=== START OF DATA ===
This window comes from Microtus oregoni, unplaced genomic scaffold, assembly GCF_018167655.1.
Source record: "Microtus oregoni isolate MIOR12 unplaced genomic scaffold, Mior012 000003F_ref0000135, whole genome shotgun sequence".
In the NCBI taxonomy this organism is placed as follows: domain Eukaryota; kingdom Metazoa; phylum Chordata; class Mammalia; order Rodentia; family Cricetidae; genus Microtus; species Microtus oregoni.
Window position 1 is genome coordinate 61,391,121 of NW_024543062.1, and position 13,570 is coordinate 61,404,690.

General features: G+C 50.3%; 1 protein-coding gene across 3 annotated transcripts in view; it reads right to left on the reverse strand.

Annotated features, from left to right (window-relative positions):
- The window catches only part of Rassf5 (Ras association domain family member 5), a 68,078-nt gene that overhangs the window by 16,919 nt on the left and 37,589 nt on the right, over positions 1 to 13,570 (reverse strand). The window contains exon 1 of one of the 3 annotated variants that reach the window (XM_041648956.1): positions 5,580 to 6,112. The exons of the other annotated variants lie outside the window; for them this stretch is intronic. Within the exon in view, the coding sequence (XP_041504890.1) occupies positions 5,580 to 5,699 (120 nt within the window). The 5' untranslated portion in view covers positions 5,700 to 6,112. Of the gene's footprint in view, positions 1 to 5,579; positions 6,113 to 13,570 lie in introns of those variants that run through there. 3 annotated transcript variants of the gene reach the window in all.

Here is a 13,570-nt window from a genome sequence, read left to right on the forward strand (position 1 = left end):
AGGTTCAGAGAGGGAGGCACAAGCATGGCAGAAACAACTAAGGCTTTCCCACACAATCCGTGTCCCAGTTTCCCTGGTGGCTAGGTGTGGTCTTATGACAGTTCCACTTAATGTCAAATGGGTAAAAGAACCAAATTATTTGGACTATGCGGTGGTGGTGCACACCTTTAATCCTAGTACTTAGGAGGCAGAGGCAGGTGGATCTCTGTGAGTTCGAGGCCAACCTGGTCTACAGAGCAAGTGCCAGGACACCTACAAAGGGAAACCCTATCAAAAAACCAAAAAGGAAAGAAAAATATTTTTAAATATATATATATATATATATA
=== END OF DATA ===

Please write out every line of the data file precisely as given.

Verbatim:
This window comes from Microtus oregoni, unplaced genomic scaffold, assembly GCF_018167655.1.
Source record: "Microtus oregoni isolate MIOR12 unplaced genomic scaffold, Mior012 000003F_ref0000135, whole genome shotgun sequence".
In the NCBI taxonomy this organism is placed as follows: domain Eukaryota; kingdom Metazoa; phylum Chordata; class Mammalia; order Rodentia; family Cricetidae; genus Microtus; species Microtus oregoni.
Window position 1 is genome coordinate 61,391,121 of NW_024543062.1, and position 13,570 is coordinate 61,404,690.

General features: G+C 50.3%; 1 protein-coding gene across 3 annotated transcripts in view; it reads right to left on the reverse strand.

Annotated features, from left to right (window-relative positions):
- The window catches only part of Rassf5 (Ras association domain family member 5), a 68,078-nt gene that overhangs the window by 16,919 nt on the left and 37,589 nt on the right, over positions 1 to 13,570 (reverse strand). The window contains exon 1 of one of the 3 annotated variants that reach the window (XM_041648956.1): positions 5,580 to 6,112. The exons of the other annotated variants lie outside the window; for them this stretch is intronic. Within the exon in view, the coding sequence (XP_041504890.1) occupies positions 5,580 to 5,699 (120 nt within the window). The 5' untranslated portion in view covers positions 5,700 to 6,112. Of the gene's footprint in view, positions 1 to 5,579; positions 6,113 to 13,570 lie in introns of those variants that run through there. 3 annotated transcript variants of the gene reach the window in all.

Here is a 13,570-nt window from a genome sequence, read left to right on the forward strand (position 1 = left end):
AGGTTCAGAGAGGGAGGCACAAGCATGGCAGAAACAACTAAGGCTTTCCCACACAATCCGTGTCCCAGTTTCCCTGGTGGCTAGGTGTGGTCTTATGACAGTTCCACTTAATGTCAAATGGGTAAAAGAACCAAATTATTTGGACTATGCGGTGGTGGTGCACACCTTTAATCCTAGTACTTAGGAGGCAGAGGCAGGTGGATCTCTGTGAGTTCGAGGCCAACCTGGTCTACAGAGCAAGTGCCAGGACACCTACAAAGGGAAACCCTATCAAAAAACCAAAAAGGAAAGAAAAATATTTTTAAATATATATATATATATATATA